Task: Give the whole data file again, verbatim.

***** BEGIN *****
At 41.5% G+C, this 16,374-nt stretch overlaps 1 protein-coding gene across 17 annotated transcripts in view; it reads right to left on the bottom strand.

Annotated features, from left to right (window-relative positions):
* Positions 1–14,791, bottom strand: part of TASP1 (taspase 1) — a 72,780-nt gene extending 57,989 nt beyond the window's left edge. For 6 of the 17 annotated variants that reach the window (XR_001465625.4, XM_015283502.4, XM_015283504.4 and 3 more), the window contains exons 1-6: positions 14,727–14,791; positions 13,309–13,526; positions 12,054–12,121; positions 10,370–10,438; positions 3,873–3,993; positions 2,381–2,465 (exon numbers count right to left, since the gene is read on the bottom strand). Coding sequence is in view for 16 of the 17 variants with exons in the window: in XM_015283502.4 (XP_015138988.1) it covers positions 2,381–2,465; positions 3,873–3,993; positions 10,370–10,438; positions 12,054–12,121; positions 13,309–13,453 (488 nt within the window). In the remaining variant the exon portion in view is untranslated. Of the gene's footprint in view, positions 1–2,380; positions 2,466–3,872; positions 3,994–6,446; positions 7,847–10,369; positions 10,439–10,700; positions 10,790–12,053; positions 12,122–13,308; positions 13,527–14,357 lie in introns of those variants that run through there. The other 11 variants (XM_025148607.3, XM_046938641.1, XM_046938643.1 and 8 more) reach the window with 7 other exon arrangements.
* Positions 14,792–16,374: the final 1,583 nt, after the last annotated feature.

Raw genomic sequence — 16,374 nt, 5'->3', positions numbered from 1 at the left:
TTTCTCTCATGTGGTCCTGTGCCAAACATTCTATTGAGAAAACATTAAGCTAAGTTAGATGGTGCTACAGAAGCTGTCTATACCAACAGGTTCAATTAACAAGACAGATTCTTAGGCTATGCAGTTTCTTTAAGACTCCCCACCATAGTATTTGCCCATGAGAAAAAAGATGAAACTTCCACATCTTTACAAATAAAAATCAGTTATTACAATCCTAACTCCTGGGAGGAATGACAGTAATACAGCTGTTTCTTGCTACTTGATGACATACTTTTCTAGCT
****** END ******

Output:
At 41.5% G+C, this 16,374-nt stretch overlaps 1 protein-coding gene across 17 annotated transcripts in view; it reads right to left on the bottom strand.

Annotated features, from left to right (window-relative positions):
* Positions 1–14,791, bottom strand: part of TASP1 (taspase 1) — a 72,780-nt gene extending 57,989 nt beyond the window's left edge. For 6 of the 17 annotated variants that reach the window (XR_001465625.4, XM_015283502.4, XM_015283504.4 and 3 more), the window contains exons 1-6: positions 14,727–14,791; positions 13,309–13,526; positions 12,054–12,121; positions 10,370–10,438; positions 3,873–3,993; positions 2,381–2,465 (exon numbers count right to left, since the gene is read on the bottom strand). Coding sequence is in view for 16 of the 17 variants with exons in the window: in XM_015283502.4 (XP_015138988.1) it covers positions 2,381–2,465; positions 3,873–3,993; positions 10,370–10,438; positions 12,054–12,121; positions 13,309–13,453 (488 nt within the window). In the remaining variant the exon portion in view is untranslated. Of the gene's footprint in view, positions 1–2,380; positions 2,466–3,872; positions 3,994–6,446; positions 7,847–10,369; positions 10,439–10,700; positions 10,790–12,053; positions 12,122–13,308; positions 13,527–14,357 lie in introns of those variants that run through there. The other 11 variants (XM_025148607.3, XM_046938641.1, XM_046938643.1 and 8 more) reach the window with 7 other exon arrangements.
* Positions 14,792–16,374: the final 1,583 nt, after the last annotated feature.

Raw genomic sequence — 16,374 nt, 5'->3', positions numbered from 1 at the left:
TTTCTCTCATGTGGTCCTGTGCCAAACATTCTATTGAGAAAACATTAAGCTAAGTTAGATGGTGCTACAGAAGCTGTCTATACCAACAGGTTCAATTAACAAGACAGATTCTTAGGCTATGCAGTTTCTTTAAGACTCCCCACCATAGTATTTGCCCATGAGAAAAAAGATGAAACTTCCACATCTTTACAAATAAAAATCAGTTATTACAATCCTAACTCCTGGGAGGAATGACAGTAATACAGCTGTTTCTTGCTACTTGATGACATACTTTTCTAGCT